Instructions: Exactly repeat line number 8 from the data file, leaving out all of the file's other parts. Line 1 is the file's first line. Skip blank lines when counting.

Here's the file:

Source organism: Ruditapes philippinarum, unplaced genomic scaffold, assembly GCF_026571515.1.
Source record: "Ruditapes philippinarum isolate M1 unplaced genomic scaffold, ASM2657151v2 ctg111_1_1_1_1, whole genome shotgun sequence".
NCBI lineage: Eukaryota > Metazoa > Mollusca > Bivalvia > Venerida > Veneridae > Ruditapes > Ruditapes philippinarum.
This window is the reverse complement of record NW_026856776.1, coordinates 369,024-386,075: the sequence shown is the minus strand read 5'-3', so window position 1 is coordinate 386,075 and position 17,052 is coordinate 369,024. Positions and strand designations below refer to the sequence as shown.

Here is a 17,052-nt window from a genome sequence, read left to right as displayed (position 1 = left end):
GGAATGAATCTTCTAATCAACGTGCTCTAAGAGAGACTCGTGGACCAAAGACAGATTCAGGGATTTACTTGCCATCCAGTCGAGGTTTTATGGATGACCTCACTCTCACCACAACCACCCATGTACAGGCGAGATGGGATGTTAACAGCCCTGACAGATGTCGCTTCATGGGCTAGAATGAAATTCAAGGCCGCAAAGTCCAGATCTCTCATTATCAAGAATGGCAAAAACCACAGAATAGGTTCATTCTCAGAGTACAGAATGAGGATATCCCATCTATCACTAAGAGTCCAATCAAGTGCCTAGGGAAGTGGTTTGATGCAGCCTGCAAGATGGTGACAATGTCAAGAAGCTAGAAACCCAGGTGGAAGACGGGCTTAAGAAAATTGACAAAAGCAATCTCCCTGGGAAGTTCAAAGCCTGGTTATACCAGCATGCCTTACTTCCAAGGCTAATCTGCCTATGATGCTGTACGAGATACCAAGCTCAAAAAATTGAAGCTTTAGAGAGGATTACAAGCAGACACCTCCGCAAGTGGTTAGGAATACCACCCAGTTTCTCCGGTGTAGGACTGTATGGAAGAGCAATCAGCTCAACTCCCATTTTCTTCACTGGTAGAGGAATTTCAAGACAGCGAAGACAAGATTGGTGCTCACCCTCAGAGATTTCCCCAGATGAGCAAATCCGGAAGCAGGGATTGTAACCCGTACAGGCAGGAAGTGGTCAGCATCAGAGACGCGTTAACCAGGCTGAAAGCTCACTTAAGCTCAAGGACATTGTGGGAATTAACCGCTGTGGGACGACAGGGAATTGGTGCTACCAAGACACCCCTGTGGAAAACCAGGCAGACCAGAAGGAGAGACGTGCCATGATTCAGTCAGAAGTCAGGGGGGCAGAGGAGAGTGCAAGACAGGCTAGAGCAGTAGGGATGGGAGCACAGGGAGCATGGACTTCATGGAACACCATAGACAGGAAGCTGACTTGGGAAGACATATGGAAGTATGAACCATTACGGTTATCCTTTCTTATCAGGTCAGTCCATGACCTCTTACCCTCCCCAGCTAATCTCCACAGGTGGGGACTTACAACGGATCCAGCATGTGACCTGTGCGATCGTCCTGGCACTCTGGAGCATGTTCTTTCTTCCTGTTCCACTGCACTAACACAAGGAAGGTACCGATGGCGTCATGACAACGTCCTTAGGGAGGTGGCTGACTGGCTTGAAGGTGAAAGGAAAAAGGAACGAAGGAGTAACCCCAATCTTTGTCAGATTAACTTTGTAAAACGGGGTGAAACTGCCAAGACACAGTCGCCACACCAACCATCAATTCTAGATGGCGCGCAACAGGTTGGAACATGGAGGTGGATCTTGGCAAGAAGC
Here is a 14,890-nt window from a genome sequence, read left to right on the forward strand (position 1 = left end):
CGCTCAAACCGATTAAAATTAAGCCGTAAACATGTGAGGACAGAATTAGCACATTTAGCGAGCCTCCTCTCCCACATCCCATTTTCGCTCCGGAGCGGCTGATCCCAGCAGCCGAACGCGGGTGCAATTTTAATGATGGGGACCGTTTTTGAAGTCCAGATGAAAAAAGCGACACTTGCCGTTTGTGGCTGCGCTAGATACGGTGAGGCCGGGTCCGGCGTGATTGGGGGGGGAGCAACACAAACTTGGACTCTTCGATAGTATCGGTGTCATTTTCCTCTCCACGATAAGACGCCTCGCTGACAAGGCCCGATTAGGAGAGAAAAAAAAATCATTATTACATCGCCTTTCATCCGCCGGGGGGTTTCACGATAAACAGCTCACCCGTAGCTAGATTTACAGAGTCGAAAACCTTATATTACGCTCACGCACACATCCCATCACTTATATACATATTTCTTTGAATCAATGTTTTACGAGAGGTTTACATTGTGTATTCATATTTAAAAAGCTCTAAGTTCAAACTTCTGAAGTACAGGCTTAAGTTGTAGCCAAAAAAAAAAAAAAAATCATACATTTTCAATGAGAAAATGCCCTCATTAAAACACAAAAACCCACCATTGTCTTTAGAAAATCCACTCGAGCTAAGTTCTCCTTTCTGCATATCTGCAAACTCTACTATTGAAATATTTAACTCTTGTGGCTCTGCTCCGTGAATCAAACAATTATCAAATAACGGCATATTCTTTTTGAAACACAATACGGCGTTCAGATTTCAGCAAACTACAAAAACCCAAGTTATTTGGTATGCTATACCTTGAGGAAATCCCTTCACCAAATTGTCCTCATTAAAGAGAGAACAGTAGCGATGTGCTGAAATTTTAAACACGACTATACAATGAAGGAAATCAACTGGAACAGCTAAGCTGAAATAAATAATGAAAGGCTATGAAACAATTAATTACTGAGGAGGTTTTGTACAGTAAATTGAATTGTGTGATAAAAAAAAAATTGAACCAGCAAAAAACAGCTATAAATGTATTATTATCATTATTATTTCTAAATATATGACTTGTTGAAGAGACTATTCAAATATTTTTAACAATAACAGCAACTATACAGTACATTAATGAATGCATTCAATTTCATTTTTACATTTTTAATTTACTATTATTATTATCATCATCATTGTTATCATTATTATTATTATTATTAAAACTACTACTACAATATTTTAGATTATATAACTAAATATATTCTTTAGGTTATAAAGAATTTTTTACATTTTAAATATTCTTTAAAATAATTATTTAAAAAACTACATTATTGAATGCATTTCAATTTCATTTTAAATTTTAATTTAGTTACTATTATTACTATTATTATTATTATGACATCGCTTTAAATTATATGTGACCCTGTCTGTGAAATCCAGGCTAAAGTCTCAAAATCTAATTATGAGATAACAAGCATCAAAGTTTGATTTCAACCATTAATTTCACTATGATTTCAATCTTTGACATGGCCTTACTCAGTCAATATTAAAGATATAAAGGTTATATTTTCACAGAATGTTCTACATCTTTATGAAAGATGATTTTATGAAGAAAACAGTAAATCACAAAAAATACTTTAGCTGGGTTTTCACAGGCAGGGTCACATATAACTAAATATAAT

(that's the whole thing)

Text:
CGCTCAAACCGATTAAAATTAAGCCGTAAACATGTGAGGACAGAATTAGCACATTTAGCGAGCCTCCTCTCCCACATCCCATTTTCGCTCCGGAGCGGCTGATCCCAGCAGCCGAACGCGGGTGCAATTTTAATGATGGGGACCGTTTTTGAAGTCCAGATGAAAAAAGCGACACTTGCCGTTTGTGGCTGCGCTAGATACGGTGAGGCCGGGTCCGGCGTGATTGGGGGGGGAGCAACACAAACTTGGACTCTTCGATAGTATCGGTGTCATTTTCCTCTCCACGATAAGACGCCTCGCTGACAAGGCCCGATTAGGAGAGAAAAAAAAATCATTATTACATCGCCTTTCATCCGCCGGGGGGTTTCACGATAAACAGCTCACCCGTAGCTAGATTTACAGAGTCGAAAACCTTATATTACGCTCACGCACACATCCCATCACTTATATACATATTTCTTTGAATCAATGTTTTACGAGAGGTTTACATTGTGTATTCATATTTAAAAAGCTCTAAGTTCAAACTTCTGAAGTACAGGCTTAAGTTGTAGCCAAAAAAAAAAAAAAAATCATACATTTTCAATGAGAAAATGCCCTCATTAAAACACAAAAACCCACCATTGTCTTTAGAAAATCCACTCGAGCTAAGTTCTCCTTTCTGCATATCTGCAAACTCTACTATTGAAATATTTAACTCTTGTGGCTCTGCTCCGTGAATCAAACAATTATCAAATAACGGCATATTCTTTTTGAAACACAATACGGCGTTCAGATTTCAGCAAACTACAAAAACCCAAGTTATTTGGTATGCTATACCTTGAGGAAATCCCTTCACCAAATTGTCCTCATTAAAGAGAGAACAGTAGCGATGTGCTGAAATTTTAAACACGACTATACAATGAAGGAAATCAACTGGAACAGCTAAGCTGAAATAAATAATGAAAGGCTATGAAACAATTAATTACTGAGGAGGTTTTGTACAGTAAATTGAATTGTGTGATAAAAAAAAAATTGAACCAGCAAAAAACAGCTATAAATGTATTATTATCATTATTATTTCTAAATATATGACTTGTTGAAGAGACTATTCAAATATTTTTAACAATAACAGCAACTATACAGTACATTAATGAATGCATTCAATTTCATTTTTACATTTTTAATTTACTATTATTATTATCATCATCATTGTTATCATTATTATTATTATTATTAAAACTACTACTACAATATTTTAGATTATATAACTAAATATATTCTTTAGGTTATAAAGAATTTTTTACATTTTAAATATTCTTTAAAATAATTATTTAAAAAACTACATTATTGAATGCATTTCAATTTCATTTTAAATTTTAATTTAGTTACTATTATTACTATTATTATTATTATGACATCGCTTTAAATTATATGTGACCCTGTCTGTGAAATCCAGGCTAAAGTCTCAAAATCTAATTATGAGATAACAAGCATCAAAGTTTGATTTCAACCATTAATTTCACTATGATTTCAATCTTTGACATGGCCTTACTCAGTCAATATTAAAGATATAAAGGTTATATTTTCACAGAATGTTCTACATCTTTATGAAAGATGATTTTATGAAGAAAACAGTAAATCACAAAAAATACTTTAGCTGGGTTTTCACAGGCAGGGTCACATATAACTAAATATAAT